Notably, a lower-quality pantry may serve as a source of frustration during assembly if the instructions aren’t clear or parts are missing or damaged. In addition, lower-quality pantries sometimes have ill-fitting pieces that require creative problem-solving to put together.
If the hinges of your kitchen pantry begin to squeak or creak, spray them with degreasing spray to eliminate the noise. The spray also helps the hardware open and close doors more smoothly.
Kitchen pantries come in a variety of sizes, which makes it easy to find one to fit your space. Generally speaking, they range from 4 to 7 feet tall and are anywhere from 20 to 48 inches wide. Depth ranges from 8 to 20 inches.
As you prepare to make room for a kitchen pantry, the footprint isn’t the only concern. Keep in mind you need ample space for the doors to open. As a result, you’ll need to add a foot or more to the kitchen pantry’s depth to account for clearance.
Kitchen pantries have anywhere from three to eight shelves. Some offer adjustable shelving by way of pegboard. In these pantries, the pegs are simply moved to your preferred location to make room for taller items.
The majority of kitchen pantries are made with medium-density fiberboard (MDF), particleboard, or engineered wood. These materials keep costs down because they cost less to produce. However, they are not as solid, sturdy, or stable as traditional wooden furniture. It’s important to pay attention to weight capacity to prevent the shelves from sagging. Weight should be evenly distributed in these units to prevent the pantry from destabilizing and tipping over.
Premium kitchen pantries are often made with a few wood parts, but they’re rarely made entirely of wood. They’re considered more durable and offer much higher weight capacities. It comes as no surprise that the better construction also results in a higher price tag.
Most kitchen pantries are available in more than one finish. This makes them incredibly versatile and easy to match to cabinets and kitchen décor.
If you aren’t able to match a kitchen pantry to either of these, many interior designers recommend investing in a white design. It’s neutral enough to blend in with cabinets of different finishes, especially if the knobs or handles match. Another option is to select a kitchen pantry whose finish matches the furniture in the kitchen, such as the dinette or butcher block.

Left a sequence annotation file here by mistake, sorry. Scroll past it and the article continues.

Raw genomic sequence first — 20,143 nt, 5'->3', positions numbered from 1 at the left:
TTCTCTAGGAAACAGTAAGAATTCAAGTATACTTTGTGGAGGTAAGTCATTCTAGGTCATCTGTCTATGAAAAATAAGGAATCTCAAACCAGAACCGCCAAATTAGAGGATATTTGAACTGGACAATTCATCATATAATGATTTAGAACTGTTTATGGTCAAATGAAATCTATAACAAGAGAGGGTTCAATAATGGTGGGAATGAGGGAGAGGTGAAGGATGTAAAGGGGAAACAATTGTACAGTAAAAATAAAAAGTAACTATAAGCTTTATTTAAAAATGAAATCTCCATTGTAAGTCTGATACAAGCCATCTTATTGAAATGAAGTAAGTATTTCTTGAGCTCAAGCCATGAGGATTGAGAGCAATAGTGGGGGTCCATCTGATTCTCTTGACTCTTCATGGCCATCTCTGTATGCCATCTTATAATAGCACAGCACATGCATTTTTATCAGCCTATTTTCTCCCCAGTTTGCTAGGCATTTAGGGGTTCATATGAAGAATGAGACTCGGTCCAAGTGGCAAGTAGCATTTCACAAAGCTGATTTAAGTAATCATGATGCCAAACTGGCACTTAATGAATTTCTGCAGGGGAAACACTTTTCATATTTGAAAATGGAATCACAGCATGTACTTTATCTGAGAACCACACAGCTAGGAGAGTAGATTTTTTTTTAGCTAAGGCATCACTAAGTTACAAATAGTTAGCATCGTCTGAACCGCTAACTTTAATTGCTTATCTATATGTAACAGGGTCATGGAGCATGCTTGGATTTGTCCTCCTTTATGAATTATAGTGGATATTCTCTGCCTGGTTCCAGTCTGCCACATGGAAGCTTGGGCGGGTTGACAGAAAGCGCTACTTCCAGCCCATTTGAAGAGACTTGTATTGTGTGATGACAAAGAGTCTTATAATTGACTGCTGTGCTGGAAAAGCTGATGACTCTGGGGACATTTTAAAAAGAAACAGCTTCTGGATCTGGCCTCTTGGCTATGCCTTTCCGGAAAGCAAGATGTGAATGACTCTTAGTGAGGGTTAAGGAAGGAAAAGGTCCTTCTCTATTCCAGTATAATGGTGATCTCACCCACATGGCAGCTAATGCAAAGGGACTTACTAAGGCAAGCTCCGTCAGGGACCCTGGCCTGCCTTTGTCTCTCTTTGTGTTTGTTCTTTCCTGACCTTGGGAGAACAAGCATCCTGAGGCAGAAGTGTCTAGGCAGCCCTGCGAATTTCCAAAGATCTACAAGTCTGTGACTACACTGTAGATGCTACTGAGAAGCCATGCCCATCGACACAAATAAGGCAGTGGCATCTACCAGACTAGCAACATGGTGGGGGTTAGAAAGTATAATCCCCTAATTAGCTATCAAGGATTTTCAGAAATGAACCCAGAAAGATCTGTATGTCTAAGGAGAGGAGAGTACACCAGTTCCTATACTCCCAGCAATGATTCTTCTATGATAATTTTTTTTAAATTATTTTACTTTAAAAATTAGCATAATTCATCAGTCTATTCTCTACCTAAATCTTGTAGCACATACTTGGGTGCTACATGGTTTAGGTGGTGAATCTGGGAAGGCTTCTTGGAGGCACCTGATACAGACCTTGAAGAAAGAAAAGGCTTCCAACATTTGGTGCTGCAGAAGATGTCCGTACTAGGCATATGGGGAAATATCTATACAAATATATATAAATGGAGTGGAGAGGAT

Inexpensive: Entry-level kitchen pantries cost $150 and below. They’re mostly made from MDF and have cardboard back panels. As expected, they’re not very durable and have lower weight capacities than pricier options.
Mid-range: Mid-range kitchen pantries run between $175 and $350. Many of these designs have better aesthetic quality, which allows them to blend well with kitchen cabinets and décor. They’re also built better than entry-level pantries.
Expensive: Premium kitchen pantries cost $400 and above. These designs closely resemble real furniture and are often made with real wood components. They’re usually much heavier than other options and also have a significant weight capacity.
If you no longer need your kitchen pantry, consider repurposing it in another room for linen or clothing storage.
A. Yes, and it’s recommended to use self-stick contact paper. The lining protects the shelves and makes them much easier to clean, especially in the event of a spill. Some consumers opt for light-colored contact paper to make the items stored inside the kitchen pantry more visible.
A. Yes, and it’s a fairly straightforward process. Simply remove the cardboard panel and use it as a template on a piece of MDF or plywood. Follow the outline with a circular saw or reciprocating saw, and then nail the cut piece to the back of the pantry.
A. It’s a good idea because kitchen pantries are tall pieces of furniture that may tip over if they’re top-heavy or if someone bumps into them. Furniture straps or anchors are affordable and easy to install. Many straps and anchors come in sets, so you’ll have spare ones to secure other furniture around the home, like bookcases or televisions.